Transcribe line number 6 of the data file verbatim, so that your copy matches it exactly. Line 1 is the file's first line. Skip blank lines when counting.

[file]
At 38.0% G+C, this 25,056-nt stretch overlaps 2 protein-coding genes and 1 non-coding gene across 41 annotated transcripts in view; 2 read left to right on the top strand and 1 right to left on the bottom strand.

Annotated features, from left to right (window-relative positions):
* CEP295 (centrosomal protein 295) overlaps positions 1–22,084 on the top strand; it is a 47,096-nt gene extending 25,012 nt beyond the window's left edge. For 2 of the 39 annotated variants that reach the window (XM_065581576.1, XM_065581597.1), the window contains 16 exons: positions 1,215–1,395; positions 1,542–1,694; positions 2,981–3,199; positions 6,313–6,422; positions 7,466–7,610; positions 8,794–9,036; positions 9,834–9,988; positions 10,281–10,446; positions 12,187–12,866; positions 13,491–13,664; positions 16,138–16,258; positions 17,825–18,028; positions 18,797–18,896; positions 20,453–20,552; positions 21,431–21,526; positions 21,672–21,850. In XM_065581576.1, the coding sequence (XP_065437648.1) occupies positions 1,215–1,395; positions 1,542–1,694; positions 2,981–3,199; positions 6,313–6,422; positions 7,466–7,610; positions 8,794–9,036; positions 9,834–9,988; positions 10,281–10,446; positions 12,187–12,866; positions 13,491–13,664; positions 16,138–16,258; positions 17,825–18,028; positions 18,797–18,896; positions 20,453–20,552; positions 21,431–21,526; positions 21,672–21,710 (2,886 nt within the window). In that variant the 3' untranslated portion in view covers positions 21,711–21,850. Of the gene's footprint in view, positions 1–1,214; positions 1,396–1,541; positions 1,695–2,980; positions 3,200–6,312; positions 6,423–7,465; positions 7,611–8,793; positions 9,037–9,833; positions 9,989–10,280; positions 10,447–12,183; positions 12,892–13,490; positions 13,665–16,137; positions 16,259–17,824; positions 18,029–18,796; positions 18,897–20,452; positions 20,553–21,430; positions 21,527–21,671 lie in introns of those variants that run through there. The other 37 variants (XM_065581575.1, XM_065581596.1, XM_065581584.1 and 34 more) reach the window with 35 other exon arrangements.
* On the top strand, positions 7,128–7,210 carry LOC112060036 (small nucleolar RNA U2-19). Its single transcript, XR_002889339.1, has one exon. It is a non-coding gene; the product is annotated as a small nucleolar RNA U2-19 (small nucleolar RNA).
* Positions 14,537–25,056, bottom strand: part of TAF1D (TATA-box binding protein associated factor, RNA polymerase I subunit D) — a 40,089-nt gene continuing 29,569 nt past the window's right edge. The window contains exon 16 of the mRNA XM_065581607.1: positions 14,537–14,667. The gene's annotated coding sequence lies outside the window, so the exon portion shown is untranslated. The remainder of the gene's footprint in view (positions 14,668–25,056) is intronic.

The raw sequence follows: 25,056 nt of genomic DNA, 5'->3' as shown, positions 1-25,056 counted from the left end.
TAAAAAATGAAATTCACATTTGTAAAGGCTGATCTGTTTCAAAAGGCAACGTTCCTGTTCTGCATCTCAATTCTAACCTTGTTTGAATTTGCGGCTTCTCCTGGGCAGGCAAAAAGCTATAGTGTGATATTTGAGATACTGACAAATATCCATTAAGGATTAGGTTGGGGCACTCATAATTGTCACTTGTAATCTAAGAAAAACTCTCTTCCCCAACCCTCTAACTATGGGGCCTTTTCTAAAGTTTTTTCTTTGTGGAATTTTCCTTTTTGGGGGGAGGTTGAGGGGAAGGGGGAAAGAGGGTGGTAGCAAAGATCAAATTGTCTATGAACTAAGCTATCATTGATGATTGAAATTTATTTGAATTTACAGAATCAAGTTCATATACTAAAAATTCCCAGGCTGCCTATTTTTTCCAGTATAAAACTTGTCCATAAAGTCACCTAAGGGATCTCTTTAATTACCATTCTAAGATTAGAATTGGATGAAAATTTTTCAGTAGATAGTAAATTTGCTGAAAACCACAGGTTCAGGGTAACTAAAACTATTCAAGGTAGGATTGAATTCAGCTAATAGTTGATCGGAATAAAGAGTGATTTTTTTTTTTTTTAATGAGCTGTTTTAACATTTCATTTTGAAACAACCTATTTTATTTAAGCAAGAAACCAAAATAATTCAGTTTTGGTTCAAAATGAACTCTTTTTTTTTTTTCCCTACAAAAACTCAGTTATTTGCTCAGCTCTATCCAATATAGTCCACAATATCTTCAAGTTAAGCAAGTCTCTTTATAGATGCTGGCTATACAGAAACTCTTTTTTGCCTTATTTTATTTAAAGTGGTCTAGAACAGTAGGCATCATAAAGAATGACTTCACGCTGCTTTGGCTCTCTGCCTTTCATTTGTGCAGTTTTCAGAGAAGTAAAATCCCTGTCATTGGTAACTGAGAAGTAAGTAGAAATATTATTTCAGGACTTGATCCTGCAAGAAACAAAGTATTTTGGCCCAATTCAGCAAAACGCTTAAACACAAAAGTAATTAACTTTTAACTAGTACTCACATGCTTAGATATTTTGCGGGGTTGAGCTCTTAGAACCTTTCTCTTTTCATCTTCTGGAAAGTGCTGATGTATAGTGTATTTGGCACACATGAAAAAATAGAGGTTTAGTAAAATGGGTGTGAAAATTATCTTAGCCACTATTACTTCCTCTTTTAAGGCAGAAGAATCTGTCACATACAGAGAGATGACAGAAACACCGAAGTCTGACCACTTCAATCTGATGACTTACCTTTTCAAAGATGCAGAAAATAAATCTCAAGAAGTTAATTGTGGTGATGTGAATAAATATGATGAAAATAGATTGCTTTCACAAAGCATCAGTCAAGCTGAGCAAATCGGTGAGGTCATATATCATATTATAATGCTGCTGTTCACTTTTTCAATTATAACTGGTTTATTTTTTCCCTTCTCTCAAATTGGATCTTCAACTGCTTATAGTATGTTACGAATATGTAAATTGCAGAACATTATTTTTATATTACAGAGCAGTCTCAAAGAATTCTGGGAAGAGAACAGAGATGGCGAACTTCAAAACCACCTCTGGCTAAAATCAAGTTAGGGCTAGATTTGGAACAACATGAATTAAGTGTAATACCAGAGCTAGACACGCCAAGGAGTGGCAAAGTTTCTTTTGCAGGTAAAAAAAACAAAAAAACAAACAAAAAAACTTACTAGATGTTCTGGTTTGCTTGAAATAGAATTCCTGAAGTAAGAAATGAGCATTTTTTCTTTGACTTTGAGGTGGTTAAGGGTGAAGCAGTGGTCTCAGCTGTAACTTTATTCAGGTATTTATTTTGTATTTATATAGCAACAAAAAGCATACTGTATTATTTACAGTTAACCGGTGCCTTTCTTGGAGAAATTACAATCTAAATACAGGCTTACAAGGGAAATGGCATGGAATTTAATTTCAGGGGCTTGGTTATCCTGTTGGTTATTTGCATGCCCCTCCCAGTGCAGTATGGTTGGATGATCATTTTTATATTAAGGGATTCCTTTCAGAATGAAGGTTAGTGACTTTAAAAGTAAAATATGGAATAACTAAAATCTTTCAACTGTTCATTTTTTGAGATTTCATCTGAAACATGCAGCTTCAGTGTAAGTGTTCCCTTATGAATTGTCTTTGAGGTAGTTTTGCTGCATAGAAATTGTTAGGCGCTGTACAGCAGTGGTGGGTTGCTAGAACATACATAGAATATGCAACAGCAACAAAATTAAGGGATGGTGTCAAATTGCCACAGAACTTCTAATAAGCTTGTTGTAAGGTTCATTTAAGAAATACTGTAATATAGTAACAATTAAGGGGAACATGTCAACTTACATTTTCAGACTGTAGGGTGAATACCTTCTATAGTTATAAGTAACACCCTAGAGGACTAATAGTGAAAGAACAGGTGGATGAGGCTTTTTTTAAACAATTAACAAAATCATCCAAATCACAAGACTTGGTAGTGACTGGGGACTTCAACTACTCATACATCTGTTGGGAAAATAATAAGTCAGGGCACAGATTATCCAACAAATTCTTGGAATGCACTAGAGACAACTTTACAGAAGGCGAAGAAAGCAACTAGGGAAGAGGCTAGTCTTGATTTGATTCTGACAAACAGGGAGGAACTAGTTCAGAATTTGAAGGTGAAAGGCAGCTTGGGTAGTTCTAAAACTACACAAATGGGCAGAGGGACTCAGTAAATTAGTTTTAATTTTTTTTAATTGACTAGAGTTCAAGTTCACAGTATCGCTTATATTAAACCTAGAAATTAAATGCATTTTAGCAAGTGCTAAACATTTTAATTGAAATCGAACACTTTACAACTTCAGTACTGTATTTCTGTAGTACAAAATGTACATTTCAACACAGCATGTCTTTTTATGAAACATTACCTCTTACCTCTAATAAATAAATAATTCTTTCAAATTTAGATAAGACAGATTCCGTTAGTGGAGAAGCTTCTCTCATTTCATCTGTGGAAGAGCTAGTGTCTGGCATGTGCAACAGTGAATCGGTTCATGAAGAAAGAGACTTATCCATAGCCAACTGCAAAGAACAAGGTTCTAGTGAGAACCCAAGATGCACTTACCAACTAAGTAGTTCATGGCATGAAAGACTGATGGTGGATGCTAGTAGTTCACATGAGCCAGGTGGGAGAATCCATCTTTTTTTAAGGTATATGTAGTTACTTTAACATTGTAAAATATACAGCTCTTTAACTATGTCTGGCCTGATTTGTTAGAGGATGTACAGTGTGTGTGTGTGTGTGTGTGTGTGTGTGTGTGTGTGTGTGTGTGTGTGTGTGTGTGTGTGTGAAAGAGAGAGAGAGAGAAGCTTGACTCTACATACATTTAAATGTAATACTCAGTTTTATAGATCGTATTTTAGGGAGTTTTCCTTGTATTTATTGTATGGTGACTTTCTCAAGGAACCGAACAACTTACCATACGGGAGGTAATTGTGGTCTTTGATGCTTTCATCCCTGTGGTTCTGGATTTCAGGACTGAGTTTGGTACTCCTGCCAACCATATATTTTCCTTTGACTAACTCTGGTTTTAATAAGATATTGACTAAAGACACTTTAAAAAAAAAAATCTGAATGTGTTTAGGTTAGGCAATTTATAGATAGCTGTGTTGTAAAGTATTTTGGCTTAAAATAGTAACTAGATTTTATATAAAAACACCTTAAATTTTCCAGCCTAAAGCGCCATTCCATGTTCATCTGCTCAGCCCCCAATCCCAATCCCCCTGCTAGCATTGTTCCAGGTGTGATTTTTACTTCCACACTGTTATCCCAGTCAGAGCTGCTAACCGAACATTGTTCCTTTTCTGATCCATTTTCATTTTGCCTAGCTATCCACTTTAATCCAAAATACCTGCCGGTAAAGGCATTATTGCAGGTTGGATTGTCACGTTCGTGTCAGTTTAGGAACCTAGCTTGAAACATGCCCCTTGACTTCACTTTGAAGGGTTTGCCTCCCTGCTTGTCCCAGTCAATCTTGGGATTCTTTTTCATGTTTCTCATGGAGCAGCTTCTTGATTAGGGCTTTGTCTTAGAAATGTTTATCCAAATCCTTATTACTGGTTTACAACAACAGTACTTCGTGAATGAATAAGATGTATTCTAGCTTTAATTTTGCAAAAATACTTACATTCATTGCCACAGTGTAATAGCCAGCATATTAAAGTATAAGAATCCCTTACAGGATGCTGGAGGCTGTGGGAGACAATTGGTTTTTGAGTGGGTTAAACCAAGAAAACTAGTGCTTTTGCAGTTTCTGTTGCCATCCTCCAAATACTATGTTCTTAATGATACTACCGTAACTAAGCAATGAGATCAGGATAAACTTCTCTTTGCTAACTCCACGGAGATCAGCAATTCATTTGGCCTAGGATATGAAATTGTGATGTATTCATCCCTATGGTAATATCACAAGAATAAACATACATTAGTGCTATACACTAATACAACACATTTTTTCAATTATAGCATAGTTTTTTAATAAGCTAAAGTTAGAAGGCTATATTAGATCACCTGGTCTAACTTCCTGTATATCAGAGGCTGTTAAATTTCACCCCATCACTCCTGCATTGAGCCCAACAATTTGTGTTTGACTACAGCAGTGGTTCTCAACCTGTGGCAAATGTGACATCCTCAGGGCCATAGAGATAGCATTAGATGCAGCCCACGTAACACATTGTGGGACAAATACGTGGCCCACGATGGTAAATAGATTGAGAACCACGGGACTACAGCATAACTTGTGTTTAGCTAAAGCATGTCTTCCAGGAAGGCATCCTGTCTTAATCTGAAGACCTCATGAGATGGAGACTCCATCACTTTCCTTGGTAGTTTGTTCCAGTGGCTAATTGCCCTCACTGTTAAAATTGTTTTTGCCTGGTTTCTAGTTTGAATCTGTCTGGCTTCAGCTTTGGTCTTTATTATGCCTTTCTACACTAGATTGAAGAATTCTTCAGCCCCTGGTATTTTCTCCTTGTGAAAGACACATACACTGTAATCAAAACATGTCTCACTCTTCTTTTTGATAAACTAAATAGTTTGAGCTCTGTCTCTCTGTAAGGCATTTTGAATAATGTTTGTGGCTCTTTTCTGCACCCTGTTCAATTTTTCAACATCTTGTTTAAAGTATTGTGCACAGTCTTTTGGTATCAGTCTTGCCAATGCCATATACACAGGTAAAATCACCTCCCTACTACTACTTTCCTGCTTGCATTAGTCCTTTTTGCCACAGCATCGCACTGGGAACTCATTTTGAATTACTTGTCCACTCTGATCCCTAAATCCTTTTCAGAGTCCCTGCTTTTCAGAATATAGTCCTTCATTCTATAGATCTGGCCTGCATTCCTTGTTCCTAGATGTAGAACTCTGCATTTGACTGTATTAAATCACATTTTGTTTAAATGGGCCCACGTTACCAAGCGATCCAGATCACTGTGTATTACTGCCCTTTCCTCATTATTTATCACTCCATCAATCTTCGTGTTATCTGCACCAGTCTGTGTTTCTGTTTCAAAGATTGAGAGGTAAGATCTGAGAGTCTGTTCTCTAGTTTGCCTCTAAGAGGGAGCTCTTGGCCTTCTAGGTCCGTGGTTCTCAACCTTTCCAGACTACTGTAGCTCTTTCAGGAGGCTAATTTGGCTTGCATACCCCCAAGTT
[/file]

The raw sequence follows: 25,056 nt of genomic DNA, 5'->3' as shown, positions 1-25,056 counted from the left end.